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Question: How to classify/characterize the phase structure of (quantum) gauge theory?

Gauge Theory (say with a gauge group $G_g$) is a powerful quantum field theoretic(QFT) tool to describe many-body quantum nature (because QFT naturally serves for understanding many-body quantum problem with (quasi-)particle creation/annihilation).

Classification of gauge theory shall be something profound, in a sense that gauge fields (p-form $A_\mu$, $B_{\mu\nu}$, or connections of $G_g$-bundle etc) are just mediators propagating the interactions between matter fields (fermion $\psi$, boson $\phi$). Thus, effectively, we may "integrate out" or "smooth over" the matter fields, to obtain an effective gauge theory described purely by gauge fields ($A_\mu$, $B_{\mu\nu}$, etc).

Characterization of gauge theory should NOT simply rely on its gauge group $G_g$, due to "Gauge symmetry is not a symmetry". We should not classify (its distinct or the same phases) or characterize (its properties) ONLY by the gauge group $G_g$. What I have been taught is that some familiar terms to describe the phase structure of (quantum) gauge theories, are:

(1) confined or deconfined

(2) gapped or gapless

(3) Higgs phase

(4) Coulomb phase

(5) topological or not.

(6) weakly-coupling or strongly-coupling

sub-Question A.: Is this list above (1)-(6) somehow enough to address the phase structure of gauge theory? What are other important properties people look for to classify/characterize the phase structure of gauge theory? Like entanglement? How?

(for example, in 2+1D gapped deconfined weak-coupling topological gauge theory with finite ground state degeneracy on the $\mathbb{T}^2$ torus describes anyons can be classified/characterized by braiding statistics $S$ matrix (mutual statistics) and $T$ (topological spin) matrix.)

sub-Question B.: Are these properties (1)-(6) somehow related instead of independent to each other?

It seems to me that confined of gauge fields implies that the matter fields are gapped? Such as 3+1D Non-Abelian Yang-Mills at IR low energy has confinement, then we have the Millennium prize's Yang–Mills(YM) existence and mass gap induced gapped mass $\Delta>0$ for the least massive particle, both(?) for the matter field or the gauge fields (glueball?). So confinement and gapped mass $\Delta>0$ are related for 3+1D YM theory. Intuitively, I thought confinement $\leftrightarrow$ gapped, deconfinement $\leftrightarrow$ gapless.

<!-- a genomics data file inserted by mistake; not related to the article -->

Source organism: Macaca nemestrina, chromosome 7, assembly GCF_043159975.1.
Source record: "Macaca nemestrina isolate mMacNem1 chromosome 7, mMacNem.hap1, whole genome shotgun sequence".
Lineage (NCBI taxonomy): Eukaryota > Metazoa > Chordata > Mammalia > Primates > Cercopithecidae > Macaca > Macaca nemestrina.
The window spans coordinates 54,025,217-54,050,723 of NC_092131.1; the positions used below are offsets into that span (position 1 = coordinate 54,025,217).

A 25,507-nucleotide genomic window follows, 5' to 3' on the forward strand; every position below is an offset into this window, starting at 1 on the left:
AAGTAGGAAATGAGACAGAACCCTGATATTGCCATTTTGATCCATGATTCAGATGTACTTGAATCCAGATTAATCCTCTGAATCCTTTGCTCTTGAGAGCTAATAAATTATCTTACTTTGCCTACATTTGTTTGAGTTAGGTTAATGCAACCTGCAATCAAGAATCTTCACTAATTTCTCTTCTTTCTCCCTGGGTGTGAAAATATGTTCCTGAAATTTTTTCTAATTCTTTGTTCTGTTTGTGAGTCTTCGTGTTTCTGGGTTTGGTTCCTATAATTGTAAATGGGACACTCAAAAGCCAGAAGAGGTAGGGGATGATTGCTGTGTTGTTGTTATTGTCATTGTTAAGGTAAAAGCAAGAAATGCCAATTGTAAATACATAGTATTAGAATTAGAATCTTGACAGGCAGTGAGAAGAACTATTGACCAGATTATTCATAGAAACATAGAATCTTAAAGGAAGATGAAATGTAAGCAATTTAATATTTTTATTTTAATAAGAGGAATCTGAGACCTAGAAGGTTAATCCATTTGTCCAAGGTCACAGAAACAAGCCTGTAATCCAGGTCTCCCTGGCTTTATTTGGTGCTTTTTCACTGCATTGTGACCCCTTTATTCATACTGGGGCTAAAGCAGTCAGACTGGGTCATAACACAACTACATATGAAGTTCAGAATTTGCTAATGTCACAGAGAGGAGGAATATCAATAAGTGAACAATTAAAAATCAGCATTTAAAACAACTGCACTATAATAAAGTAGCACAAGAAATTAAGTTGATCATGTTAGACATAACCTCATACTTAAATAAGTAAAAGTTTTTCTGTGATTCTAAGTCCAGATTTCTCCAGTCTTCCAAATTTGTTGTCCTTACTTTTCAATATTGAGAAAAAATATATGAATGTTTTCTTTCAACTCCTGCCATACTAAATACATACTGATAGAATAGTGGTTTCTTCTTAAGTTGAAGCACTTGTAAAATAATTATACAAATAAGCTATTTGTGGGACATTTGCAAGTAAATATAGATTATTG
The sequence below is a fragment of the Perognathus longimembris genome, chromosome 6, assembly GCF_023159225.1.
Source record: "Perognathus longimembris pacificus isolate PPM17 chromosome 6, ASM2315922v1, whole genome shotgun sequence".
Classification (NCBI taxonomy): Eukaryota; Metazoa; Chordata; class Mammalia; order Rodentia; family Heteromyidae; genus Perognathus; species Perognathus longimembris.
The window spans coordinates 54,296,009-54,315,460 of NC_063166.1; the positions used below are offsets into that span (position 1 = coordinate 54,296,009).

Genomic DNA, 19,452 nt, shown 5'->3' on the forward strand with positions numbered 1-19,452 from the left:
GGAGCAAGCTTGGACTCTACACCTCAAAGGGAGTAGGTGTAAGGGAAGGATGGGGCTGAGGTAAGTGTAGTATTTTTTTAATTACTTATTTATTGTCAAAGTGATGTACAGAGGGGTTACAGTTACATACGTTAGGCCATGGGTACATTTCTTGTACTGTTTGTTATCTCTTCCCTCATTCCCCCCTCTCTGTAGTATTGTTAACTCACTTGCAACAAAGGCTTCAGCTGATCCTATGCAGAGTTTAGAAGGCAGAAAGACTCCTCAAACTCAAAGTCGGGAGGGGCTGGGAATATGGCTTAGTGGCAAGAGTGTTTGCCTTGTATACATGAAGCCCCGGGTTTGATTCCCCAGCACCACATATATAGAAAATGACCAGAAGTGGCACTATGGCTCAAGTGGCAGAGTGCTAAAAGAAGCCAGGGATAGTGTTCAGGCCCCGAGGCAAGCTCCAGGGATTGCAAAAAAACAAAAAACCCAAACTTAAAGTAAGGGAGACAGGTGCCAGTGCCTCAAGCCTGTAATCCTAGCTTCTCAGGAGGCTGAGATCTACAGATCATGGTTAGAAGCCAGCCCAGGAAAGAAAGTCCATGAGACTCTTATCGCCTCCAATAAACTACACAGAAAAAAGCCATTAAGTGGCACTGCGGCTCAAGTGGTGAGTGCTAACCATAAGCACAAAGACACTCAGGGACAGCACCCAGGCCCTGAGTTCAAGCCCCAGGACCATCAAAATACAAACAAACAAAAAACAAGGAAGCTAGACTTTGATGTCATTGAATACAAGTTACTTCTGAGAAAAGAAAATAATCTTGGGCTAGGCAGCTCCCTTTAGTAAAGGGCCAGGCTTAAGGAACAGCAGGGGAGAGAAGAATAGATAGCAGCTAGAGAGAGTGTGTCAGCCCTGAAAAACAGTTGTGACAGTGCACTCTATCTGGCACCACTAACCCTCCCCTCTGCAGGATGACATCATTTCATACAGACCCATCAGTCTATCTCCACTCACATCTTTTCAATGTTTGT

However, in 2+1D, condensed matter people study $Z_2$, U(1) spin-liquids, certain kind of 2+1D gauge theory, one may need to ask whether it is (1) confined or deconfined, (2) gapped or gapless, separate issues. So in 2+1D case, the deconfined can be gapped? the confined can be gapless? Why is that? Should one uses Renormalization group(RG) argument by Polyakov? how 2+1D/3+1D RG flow differently affect this (1) confined or deconfined, (2) gapped or gapless, separate issues?

sub-Question C.: are there known mathematical objects to classify gauge theory?

perhaps, say other than/beyond the recently-more-familiar group cohomology: either topological group cohomology $H^{d+1}(BG_g,U(1))$ using classifying space $BG_g$ of $G_g$, or Borel group cohomology $\mathcal{H}^{d+1}(G_g,U(1))$ recently studied in SPT and topological gauge theory and Dijkgraaf-Witten?

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1 Answer 1

(1) Classifying "Phase Structure of (Quantum) Gauge Theory" (with a gap) is roughly the same as classifying phase structure of topologically ordered states. Some topologically ordered states are described by a group and can be related to a gauge theory. Some other topologically ordered states are not related to gauge theory.

(2) One way to classify "Phase Structure of (Quantum) Gauge Theory" is to classify topological terms in weak-coupling gauge theories. See

  • , Quantized topological terms in weak-coupling gauge theories with symmetry and their connection to symmetry enriched topological phases, Ling-Yan Hung, Xiao-Gang Wen
  • Classifying gauge anomalies through SPT orders and classifying gravitational anomalies through topological orders Xiao-Gang Wen; Phys. Rev. D 88, 045013 (2013)

But the classification is not one-to-one: different topological terms and different gauge groups can correspond to the same gapped phase (with the same topological order).

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Wow, +1 for using topology to classify phase spaces! That's really quite...cute! – Alex Nelson Mar 9 '14 at 21:15

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